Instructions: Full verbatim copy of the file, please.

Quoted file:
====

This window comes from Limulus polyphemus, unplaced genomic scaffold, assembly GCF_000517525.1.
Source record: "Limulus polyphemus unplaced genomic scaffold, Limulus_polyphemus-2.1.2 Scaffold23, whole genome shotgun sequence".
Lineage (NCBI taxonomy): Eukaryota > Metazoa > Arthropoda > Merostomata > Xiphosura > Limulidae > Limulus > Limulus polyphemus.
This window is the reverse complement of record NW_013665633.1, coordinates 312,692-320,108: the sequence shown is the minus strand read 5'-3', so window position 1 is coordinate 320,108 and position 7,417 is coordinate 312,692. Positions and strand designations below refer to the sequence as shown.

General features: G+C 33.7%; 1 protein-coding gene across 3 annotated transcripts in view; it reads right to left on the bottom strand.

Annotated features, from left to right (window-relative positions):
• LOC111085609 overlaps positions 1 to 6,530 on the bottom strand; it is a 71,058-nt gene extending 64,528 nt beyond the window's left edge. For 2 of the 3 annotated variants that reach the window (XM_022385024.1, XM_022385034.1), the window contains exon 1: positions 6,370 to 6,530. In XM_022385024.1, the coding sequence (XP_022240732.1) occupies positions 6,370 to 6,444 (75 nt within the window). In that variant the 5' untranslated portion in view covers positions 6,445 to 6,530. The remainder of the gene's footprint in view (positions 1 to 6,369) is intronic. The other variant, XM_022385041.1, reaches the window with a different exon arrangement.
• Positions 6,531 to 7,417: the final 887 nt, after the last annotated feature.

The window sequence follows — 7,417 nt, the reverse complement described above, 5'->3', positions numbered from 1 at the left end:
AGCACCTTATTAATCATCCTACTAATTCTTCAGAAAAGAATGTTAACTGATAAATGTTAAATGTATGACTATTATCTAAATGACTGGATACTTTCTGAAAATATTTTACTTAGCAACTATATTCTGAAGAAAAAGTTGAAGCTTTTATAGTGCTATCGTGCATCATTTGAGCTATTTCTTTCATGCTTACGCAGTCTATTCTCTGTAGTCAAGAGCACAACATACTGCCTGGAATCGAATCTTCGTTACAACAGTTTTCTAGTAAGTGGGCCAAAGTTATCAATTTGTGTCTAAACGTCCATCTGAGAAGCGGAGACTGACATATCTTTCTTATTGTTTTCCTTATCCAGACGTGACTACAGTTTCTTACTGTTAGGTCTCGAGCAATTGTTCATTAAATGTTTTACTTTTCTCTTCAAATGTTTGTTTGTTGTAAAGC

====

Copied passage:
This window comes from Limulus polyphemus, unplaced genomic scaffold, assembly GCF_000517525.1.
Source record: "Limulus polyphemus unplaced genomic scaffold, Limulus_polyphemus-2.1.2 Scaffold23, whole genome shotgun sequence".
Lineage (NCBI taxonomy): Eukaryota > Metazoa > Arthropoda > Merostomata > Xiphosura > Limulidae > Limulus > Limulus polyphemus.
This window is the reverse complement of record NW_013665633.1, coordinates 312,692-320,108: the sequence shown is the minus strand read 5'-3', so window position 1 is coordinate 320,108 and position 7,417 is coordinate 312,692. Positions and strand designations below refer to the sequence as shown.

General features: G+C 33.7%; 1 protein-coding gene across 3 annotated transcripts in view; it reads right to left on the bottom strand.

Annotated features, from left to right (window-relative positions):
• LOC111085609 overlaps positions 1 to 6,530 on the bottom strand; it is a 71,058-nt gene extending 64,528 nt beyond the window's left edge. For 2 of the 3 annotated variants that reach the window (XM_022385024.1, XM_022385034.1), the window contains exon 1: positions 6,370 to 6,530. In XM_022385024.1, the coding sequence (XP_022240732.1) occupies positions 6,370 to 6,444 (75 nt within the window). In that variant the 5' untranslated portion in view covers positions 6,445 to 6,530. The remainder of the gene's footprint in view (positions 1 to 6,369) is intronic. The other variant, XM_022385041.1, reaches the window with a different exon arrangement.
• Positions 6,531 to 7,417: the final 887 nt, after the last annotated feature.

The window sequence follows — 7,417 nt, the reverse complement described above, 5'->3', positions numbered from 1 at the left end:
AGCACCTTATTAATCATCCTACTAATTCTTCAGAAAAGAATGTTAACTGATAAATGTTAAATGTATGACTATTATCTAAATGACTGGATACTTTCTGAAAATATTTTACTTAGCAACTATATTCTGAAGAAAAAGTTGAAGCTTTTATAGTGCTATCGTGCATCATTTGAGCTATTTCTTTCATGCTTACGCAGTCTATTCTCTGTAGTCAAGAGCACAACATACTGCCTGGAATCGAATCTTCGTTACAACAGTTTTCTAGTAAGTGGGCCAAAGTTATCAATTTGTGTCTAAACGTCCATCTGAGAAGCGGAGACTGACATATCTTTCTTATTGTTTTCCTTATCCAGACGTGACTACAGTTTCTTACTGTTAGGTCTCGAGCAATTGTTCATTAAATGTTTTACTTTTCTCTTCAAATGTTTGTTTGTTGTAAAGC